An 8-year-old Guatemalan boy died early Tuesday in a New Mexico hospital. In response to the child's death, the second this month, Customs and Border Protection has ordered medical exams for all the children it holds in custody.
Government failed to serve migrant children — again
By Avideh Moussavian
The nation awoke Christmas morning to tragic news that, little more than a week after learning of 7-year-old Jakelin Caal Maquin’s death in U.S. custody, another child died while detained by Customs and Border Protection. According to CBP, Felipe Gomez Alonzo, 8, had been in the custody of U.S. government officials for several days before initially being diagnosed with a common cold.
This is unconscionable and unacceptable. Yet, for experts and advocates, it is not surprising. For years, Border Patrol officials — using our tax dollars — have subjected immigrants to detention conditions that expert witnesses have decried as filthy and unfit for humans.
In June 2015, the National Immigration Law Center joined civil rights partners to sue the Tucson sector of CBP to demand humane conditions for those jailed in these facilities. We demanded medical screenings, adequate food and water, and other basic necessities. The fact that we needed to sue our government to force it to treat people with dignity is an outrage. No one belongs in a cage, but if the government is jailing children, providing all of them with timely and adequate medical care is the very least it should do.
Despite this, President Donald Trump is demanding billions of taxpayer dollars for his vanity wall, shutting down the government and forcing hundreds of thousands of workers to live without paychecks, all for an agency that fails the most basic tests of decency and humanity on a daily basis.
A design of our Steel Slat Barrier which is totally effective while at the same time beautiful! pic.twitter.com/sGltXh0cu9— Donald J. Trump (@realDonaldTrump) December 21, 2018
We’ll keep using every tool at our disposal — both inside and outside the courtroom — to fight for justice and dignity for immigrants. And all of us, as taxpayers, have a say in how our money is spent. We should demand that the government be held accountable for how it spends our taxpayer dollars, and that not one penny more goes to agencies engaging in apparently abusive practices. President Trump has tweeted incessantly about his wall, but he has offered no thoughts about the children who died on his administration's watch.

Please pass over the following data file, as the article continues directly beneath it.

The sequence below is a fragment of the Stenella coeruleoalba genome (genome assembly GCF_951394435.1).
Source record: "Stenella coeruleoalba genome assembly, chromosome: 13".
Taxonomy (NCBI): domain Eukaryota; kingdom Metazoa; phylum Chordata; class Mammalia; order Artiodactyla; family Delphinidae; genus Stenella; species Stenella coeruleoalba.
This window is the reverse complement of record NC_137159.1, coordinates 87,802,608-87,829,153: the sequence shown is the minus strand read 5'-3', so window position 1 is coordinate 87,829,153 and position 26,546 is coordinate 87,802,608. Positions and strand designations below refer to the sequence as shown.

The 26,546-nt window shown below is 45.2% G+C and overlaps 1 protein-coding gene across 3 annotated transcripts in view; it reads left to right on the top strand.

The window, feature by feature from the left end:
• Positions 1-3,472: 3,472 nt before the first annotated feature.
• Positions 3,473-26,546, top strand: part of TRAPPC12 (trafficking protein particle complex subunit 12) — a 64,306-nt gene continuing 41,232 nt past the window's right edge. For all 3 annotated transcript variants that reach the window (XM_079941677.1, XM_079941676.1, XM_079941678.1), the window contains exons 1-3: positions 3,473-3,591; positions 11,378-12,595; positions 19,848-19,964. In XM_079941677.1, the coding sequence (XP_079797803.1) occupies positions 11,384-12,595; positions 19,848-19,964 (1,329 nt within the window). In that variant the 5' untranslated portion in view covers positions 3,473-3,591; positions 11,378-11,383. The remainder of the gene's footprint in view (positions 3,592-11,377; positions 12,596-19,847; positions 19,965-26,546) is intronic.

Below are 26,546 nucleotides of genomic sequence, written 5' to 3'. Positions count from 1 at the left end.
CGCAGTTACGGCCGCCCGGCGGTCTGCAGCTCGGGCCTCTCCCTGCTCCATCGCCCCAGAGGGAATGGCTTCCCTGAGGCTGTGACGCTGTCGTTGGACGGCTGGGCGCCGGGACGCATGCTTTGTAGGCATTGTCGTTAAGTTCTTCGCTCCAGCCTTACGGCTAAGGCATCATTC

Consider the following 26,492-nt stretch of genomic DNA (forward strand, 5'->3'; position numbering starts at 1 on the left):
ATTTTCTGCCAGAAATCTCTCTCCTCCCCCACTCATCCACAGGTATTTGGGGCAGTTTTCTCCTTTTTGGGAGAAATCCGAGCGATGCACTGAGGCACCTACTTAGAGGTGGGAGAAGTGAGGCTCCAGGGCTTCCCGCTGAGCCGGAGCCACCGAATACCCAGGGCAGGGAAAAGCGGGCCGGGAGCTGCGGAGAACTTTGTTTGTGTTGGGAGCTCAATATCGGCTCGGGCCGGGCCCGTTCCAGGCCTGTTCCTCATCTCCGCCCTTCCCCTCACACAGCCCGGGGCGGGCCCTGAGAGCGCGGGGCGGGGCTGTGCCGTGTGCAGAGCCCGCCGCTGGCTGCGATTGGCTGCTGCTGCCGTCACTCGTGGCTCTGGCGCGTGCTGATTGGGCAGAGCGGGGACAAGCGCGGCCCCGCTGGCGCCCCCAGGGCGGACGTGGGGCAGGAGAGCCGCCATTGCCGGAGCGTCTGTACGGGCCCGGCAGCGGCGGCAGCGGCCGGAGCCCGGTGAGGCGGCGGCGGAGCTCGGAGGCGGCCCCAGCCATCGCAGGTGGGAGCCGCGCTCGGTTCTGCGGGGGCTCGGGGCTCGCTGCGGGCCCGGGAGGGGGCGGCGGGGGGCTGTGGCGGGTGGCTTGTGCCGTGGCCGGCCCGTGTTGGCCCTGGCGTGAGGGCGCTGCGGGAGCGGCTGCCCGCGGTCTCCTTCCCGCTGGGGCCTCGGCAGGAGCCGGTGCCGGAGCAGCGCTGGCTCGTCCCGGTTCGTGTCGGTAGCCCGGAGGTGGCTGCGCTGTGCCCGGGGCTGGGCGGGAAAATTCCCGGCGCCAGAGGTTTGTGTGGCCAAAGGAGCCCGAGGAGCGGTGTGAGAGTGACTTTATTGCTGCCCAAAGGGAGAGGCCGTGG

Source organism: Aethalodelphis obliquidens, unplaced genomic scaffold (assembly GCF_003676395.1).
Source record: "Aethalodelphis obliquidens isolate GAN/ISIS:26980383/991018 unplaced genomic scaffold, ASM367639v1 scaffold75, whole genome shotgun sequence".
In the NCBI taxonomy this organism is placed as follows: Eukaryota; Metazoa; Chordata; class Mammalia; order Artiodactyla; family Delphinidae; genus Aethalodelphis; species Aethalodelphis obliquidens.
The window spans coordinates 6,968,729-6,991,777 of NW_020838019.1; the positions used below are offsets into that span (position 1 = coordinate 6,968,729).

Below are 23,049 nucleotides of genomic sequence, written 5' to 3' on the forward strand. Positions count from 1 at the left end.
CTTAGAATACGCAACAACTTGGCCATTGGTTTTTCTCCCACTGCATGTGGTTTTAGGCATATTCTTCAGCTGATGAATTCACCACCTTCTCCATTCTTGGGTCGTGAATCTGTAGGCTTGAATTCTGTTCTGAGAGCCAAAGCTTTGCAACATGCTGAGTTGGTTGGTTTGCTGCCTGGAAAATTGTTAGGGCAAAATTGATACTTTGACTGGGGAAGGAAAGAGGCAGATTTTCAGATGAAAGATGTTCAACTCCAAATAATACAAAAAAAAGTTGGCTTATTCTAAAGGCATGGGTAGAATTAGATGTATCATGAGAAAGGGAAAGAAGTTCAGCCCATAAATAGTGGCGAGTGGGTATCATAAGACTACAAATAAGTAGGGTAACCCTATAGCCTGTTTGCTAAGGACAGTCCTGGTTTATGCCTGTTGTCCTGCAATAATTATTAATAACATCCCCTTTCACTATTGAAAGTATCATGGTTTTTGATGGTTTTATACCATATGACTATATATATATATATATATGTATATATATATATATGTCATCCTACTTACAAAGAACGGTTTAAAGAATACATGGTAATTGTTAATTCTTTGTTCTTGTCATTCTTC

The holiday season provides us with an opportunity to reflect on the wonders children bring into our world. Our government failed — again — in its most basic responsibility toward them. It is up to all of us to stop the culture of cruelty and demand that not one more dollar go to the abhorrent practice of targeting and jailing immigrants. We need accountability, not cages.
Avideh Moussavian is legislative director for National Immigration Law Center.
What others are saying
Eddie Scarry, Washington Examiner: "Thanks to the abundance of generosity of the American people, sick migrants are given medical care when they are caught crossing illegally. A wall and a serious enforcement policy designed to discourage illegal immigration would deter many or most crossers, aiming precisely to prevent those deaths in U.S. custody. The federal government is currently in a partial shutdown because Democrats refuse to put forward any meaningful proposals that will deter this exact type of incident from occurring again."
Rep. Joaquin Castro, D-Texas, Congressional Hispanic Caucus statement: "The administration’s policy of turning people away from legal ports of entry, otherwise known as metering, is putting families and children in great danger. ... Many questions remain unanswered, including how many children have died in U.S. Customs and Border Protection custody. With two deaths that we know about just in the last few weeks, Congress will continue to press the Department of Homeland Security until we get answers to all our questions.”
Scott Allen and Pamela McPherson, The Washington Post: "CBP officials and others working in the immigration system are not deliberately trying to harm children. But when the confinement of children is prioritized over care, risks already posed by conditions of detention foreseeably escalate. ... Children coming into the custody of the United States should be immediately screened for both physical and mental health problems by qualified health professionals. Children should be provided with humane care and treatment in a nurturing community setting. Only then should asylum and other legal procedures proceed."
What our readers are saying
Maybe these innocent children would be alive if they were home, rather than being dragged 2,500 miles by parents trying to illegally enter our country. The children are the ones who had to pay the penalty for the parents' actions.
— Margaret Nacorda-Kinney
I'm so proud that President Donald Trump is getting tough on hardened criminals like this 8-year-old boy.
— Mike Bates
They sent the child to the hospital twice. What more were they supposed to do? They did not withhold medical care.
— William Grantmyre, Jr.
There is no excuse for this. No child should ever die in U.S. custody while on U.S. soil. Ever. Homeland Security Secretary Kirstjen Nielsen should be fired for this.
— Russ Bowers
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This article originally appeared on USA TODAY: How many immigrant children need to die before border policies change?: Today's talker